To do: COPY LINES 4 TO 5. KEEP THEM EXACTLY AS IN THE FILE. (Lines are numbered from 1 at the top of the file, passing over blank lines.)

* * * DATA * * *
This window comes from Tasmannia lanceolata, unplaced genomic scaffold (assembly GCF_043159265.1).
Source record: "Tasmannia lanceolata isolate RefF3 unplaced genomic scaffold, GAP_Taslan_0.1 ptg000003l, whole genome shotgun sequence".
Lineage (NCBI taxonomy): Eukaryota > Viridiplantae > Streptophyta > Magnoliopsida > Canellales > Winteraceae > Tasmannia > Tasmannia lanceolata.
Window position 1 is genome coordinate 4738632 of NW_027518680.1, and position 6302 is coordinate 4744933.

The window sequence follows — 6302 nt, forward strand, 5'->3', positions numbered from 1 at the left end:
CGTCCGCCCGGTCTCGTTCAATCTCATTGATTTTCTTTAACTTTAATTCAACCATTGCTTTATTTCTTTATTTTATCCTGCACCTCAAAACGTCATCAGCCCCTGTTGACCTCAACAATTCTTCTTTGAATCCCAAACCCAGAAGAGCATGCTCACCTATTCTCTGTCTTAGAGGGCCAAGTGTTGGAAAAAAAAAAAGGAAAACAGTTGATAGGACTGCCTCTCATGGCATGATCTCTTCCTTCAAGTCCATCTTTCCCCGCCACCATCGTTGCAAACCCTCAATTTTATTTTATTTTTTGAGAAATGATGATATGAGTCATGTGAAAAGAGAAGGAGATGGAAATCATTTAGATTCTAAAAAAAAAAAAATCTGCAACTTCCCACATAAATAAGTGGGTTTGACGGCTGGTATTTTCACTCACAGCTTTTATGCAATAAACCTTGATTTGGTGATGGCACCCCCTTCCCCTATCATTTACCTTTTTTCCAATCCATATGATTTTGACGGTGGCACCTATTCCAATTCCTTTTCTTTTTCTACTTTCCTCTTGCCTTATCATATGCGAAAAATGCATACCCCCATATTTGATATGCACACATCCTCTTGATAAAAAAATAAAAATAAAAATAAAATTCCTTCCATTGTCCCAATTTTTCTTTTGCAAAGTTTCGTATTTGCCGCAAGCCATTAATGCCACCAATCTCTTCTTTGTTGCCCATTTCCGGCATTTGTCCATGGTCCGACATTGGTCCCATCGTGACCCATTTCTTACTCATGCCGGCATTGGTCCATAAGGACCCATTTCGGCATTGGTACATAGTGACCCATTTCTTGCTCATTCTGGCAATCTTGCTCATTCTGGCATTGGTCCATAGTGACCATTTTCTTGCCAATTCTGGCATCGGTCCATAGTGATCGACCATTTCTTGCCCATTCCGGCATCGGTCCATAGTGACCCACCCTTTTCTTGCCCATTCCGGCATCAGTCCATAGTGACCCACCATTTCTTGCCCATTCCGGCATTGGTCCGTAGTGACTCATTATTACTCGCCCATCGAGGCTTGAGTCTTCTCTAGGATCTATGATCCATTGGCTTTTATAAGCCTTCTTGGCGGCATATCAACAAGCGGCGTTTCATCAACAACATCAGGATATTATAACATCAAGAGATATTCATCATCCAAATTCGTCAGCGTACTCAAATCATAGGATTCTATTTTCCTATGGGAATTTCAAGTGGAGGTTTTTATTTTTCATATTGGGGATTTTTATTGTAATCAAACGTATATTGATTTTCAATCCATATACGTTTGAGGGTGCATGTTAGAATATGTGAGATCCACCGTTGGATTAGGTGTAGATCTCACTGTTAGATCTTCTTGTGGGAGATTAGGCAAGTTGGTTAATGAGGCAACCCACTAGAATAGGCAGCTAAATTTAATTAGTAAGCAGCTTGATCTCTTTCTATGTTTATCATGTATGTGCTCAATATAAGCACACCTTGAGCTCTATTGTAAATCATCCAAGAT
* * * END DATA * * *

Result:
Window position 1 is genome coordinate 4738632 of NW_027518680.1, and position 6302 is coordinate 4744933.

The window sequence follows — 6302 nt, forward strand, 5'->3', positions numbered from 1 at the left end: